Thursday, March 25, 2010

Thai-style Fried Pork Snack

Oh, hi there! Long time no see! What can I say? It's been busy around here...just not in the kitchen. Hopefully that's going to change, now that I don't have to work full time AND take evening classes three days a week. Besides, and I never thought I'd say this, I'm tired of take out. It's fine once or twice a week, but 3 or 4 times a week for a few months just plain sucks. It takes a toll on the waistline and the pocketbook.

Okay, so maybe deep-fried pork isn't good for the waistline either, but at least it's homemade. Not only that, it brings me back to Mom's kitchen. This is type the of stuff I grew up on. Mom still makes this whenever we visit. And in fact, the last time she came to visit me, she brought 2 large Ziploc bags full of it, ready to be fried. The stuff my family will transport in their luggage just makes me chuckle.

The proper way (as Mom would say) to make this is to marinate the pork in garlic and a little fish sauce then set it out in the sun to dry. She does this with both pork and beef. Of course she lives in scorching hot-dry-sunny Las Vegas so it works perfectly. Here in Portland this wouldn't work. It's never hot or dry enough. I shudder at the thought of leaving fresh meat outside to dry here.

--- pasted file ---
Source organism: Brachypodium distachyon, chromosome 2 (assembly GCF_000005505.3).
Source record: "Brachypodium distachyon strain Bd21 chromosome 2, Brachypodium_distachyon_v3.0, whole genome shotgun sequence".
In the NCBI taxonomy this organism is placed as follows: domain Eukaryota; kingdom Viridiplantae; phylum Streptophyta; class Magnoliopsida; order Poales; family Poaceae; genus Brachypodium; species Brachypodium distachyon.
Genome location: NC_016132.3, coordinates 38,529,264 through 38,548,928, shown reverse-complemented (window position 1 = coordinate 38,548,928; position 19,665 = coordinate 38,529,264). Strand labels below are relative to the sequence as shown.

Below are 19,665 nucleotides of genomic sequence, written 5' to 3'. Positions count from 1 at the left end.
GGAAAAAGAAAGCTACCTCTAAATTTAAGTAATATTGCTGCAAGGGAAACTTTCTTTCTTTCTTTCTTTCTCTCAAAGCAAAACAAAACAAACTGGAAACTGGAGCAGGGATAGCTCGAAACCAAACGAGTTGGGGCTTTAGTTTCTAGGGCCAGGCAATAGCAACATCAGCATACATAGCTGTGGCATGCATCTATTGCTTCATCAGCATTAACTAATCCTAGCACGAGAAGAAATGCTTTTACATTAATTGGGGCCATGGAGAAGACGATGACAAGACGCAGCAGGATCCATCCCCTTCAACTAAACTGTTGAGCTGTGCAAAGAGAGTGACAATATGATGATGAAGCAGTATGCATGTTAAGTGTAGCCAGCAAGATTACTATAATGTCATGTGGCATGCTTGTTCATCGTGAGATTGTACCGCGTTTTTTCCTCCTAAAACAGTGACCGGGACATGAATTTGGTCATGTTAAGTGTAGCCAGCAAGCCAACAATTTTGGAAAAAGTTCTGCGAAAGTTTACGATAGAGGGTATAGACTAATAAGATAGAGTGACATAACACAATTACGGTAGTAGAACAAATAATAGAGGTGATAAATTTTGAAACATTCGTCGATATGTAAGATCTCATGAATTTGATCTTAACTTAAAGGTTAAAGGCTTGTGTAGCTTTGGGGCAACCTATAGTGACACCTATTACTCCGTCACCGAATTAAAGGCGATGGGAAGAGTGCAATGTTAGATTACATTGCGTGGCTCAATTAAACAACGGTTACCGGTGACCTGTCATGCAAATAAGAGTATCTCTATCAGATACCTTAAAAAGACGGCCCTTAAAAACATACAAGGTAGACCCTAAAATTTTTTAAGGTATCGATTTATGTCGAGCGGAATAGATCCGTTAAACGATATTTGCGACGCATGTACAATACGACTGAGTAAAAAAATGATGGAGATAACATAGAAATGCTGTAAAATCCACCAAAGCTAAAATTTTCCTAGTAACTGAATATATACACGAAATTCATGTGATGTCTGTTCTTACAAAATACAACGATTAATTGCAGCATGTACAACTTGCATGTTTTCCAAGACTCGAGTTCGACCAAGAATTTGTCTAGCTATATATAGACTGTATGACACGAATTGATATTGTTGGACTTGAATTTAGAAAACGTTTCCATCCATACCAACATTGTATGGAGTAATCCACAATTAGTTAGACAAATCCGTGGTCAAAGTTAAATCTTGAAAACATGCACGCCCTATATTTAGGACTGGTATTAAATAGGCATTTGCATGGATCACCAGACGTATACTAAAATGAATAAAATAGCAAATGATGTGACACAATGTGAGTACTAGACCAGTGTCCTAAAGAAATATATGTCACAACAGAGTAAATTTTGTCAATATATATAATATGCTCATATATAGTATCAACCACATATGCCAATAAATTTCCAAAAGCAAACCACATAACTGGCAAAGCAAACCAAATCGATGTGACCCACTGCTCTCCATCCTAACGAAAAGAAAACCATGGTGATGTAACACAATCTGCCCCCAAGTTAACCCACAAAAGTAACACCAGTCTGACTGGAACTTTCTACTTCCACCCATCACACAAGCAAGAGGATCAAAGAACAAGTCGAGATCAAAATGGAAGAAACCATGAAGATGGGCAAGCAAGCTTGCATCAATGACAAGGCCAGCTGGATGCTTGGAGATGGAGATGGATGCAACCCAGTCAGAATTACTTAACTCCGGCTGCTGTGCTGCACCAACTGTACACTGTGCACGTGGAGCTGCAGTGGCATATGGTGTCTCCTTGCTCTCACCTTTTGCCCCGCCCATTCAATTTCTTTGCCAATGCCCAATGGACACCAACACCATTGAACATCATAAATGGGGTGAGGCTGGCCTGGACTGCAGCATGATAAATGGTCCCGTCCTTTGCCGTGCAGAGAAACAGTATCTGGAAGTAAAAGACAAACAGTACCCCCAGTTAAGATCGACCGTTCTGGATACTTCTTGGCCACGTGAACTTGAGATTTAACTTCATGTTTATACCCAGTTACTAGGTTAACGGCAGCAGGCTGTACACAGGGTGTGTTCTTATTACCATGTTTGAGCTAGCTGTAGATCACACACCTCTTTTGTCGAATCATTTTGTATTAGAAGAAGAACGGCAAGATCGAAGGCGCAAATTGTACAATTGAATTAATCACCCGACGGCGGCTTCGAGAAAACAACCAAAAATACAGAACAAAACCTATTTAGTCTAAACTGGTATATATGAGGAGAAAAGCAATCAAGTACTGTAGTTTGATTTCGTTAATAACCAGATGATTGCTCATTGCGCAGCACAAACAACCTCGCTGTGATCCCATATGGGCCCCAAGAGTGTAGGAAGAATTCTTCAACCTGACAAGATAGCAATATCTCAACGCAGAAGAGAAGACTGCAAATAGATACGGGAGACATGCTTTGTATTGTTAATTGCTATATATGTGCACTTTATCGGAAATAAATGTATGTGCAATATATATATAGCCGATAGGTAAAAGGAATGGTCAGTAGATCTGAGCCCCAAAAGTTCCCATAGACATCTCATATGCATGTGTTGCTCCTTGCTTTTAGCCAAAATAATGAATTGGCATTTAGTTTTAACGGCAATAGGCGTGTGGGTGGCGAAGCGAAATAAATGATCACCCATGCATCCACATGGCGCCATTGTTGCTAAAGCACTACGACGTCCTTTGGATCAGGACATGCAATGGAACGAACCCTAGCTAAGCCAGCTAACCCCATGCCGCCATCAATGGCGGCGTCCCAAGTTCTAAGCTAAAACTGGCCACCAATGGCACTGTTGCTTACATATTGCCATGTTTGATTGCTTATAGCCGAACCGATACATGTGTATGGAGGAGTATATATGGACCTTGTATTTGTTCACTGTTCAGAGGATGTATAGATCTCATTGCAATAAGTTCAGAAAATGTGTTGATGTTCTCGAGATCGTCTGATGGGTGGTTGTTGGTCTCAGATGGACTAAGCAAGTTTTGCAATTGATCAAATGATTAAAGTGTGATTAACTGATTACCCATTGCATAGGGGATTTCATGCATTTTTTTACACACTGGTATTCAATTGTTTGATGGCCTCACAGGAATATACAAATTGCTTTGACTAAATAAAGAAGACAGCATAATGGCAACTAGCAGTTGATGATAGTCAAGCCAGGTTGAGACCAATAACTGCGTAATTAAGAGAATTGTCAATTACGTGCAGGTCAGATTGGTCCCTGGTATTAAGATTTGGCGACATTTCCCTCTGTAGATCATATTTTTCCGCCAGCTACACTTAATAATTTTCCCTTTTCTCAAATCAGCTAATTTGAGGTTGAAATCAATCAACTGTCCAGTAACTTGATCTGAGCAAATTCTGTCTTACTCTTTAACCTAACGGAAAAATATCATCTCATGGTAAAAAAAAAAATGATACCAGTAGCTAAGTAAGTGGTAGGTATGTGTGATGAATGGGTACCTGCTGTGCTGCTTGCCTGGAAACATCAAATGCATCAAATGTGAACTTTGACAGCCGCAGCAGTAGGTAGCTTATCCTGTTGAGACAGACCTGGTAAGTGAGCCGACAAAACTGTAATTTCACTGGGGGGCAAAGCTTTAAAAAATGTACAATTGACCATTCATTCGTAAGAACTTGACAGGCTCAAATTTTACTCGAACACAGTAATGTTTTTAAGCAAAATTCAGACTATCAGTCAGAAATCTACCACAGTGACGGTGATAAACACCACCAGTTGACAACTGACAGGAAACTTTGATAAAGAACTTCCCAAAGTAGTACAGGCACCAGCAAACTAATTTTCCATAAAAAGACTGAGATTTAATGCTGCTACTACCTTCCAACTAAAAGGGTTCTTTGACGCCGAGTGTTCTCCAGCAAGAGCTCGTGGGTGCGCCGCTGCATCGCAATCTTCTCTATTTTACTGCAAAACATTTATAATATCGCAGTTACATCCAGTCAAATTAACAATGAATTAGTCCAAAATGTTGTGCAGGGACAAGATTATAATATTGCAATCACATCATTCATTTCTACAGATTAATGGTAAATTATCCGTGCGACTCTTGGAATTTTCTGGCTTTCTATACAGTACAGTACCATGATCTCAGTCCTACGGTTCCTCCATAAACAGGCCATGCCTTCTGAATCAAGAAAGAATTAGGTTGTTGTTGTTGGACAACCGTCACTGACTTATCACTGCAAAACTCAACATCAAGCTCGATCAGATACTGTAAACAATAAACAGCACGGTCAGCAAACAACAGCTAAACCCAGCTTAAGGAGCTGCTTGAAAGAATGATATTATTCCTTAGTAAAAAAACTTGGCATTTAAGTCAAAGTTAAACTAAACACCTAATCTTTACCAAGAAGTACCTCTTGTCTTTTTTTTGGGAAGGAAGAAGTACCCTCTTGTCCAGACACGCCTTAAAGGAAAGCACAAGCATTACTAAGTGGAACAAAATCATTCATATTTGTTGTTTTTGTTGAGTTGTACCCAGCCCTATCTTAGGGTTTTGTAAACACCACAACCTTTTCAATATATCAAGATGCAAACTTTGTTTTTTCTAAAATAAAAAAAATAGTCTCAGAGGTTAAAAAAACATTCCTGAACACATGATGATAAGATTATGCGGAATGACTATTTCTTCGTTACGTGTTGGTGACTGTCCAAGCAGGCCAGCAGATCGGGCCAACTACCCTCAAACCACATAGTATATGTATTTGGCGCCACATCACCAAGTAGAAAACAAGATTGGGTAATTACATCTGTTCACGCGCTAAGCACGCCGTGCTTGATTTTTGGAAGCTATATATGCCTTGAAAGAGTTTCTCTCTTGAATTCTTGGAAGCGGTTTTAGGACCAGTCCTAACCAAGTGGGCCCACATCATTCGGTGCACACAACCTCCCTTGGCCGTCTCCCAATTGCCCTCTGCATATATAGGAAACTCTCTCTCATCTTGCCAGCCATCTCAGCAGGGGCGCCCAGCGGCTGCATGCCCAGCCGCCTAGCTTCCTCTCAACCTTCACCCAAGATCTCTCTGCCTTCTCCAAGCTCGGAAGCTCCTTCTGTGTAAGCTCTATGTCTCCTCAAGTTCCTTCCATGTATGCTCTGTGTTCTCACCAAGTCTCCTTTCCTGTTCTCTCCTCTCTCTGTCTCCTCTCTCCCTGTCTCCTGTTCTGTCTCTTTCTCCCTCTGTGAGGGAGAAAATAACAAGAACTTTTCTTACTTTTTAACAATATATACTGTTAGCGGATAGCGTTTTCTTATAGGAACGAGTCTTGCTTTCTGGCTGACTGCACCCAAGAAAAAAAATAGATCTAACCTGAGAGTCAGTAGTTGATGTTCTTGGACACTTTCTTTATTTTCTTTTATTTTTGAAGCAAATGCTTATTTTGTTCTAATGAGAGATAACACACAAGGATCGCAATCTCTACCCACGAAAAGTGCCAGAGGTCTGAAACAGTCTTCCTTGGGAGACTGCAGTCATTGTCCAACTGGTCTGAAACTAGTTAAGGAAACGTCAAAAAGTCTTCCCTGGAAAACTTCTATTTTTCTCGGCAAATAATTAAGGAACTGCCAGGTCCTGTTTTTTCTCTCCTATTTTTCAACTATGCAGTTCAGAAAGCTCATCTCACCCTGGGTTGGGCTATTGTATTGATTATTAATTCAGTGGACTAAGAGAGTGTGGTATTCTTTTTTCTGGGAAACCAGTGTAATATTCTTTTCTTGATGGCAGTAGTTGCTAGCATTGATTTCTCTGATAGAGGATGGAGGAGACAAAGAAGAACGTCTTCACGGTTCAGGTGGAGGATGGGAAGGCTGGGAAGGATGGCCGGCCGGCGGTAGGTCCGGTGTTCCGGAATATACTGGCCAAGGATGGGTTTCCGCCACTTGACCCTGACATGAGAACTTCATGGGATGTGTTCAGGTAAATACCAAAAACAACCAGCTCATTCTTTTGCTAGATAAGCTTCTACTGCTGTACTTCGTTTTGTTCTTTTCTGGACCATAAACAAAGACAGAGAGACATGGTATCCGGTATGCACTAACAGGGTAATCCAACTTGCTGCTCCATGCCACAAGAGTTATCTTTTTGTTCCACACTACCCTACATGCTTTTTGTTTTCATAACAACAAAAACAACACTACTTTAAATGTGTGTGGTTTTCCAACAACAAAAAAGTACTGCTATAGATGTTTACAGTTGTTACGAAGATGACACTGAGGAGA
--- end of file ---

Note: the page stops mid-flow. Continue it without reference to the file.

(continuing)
Luckily, I stumbled on an alternative that worked beautifully. Earlier in the week I made a brined pork roast and had plenty left over. I sliced the meat and added finely chopped garlic (several cloves), a stalk of lemongrass (finely chopped), a few crushed kaffir lime leaves and sliced shallot. Into the fridge it went overnight. The next day, before deep-frying, I tossed in about 1/2 tbs of rice powder to absorb any extra moisture (this is optional).

I think Mom would approve of the results. The meat was crispy and chewy without being dry or hard. The seasonings really came through and the shallots crisped up nicely. I served sticky rice and dipping sauce (ingredients below) on the side and it was a big hit. Goes great with a nice cold beer too.

We Thais love our dipping sauces and for a dish like this, it is a key component. It's quite easy to make. All you need is fresh lime juice (maybe 1 to 2 large limes), chopped garlic (about 1 to 2 cloves), chopped chillies (as many as you can tolerate), fish sauce and sugar. Everything is to taste so use more or less as you see fit.

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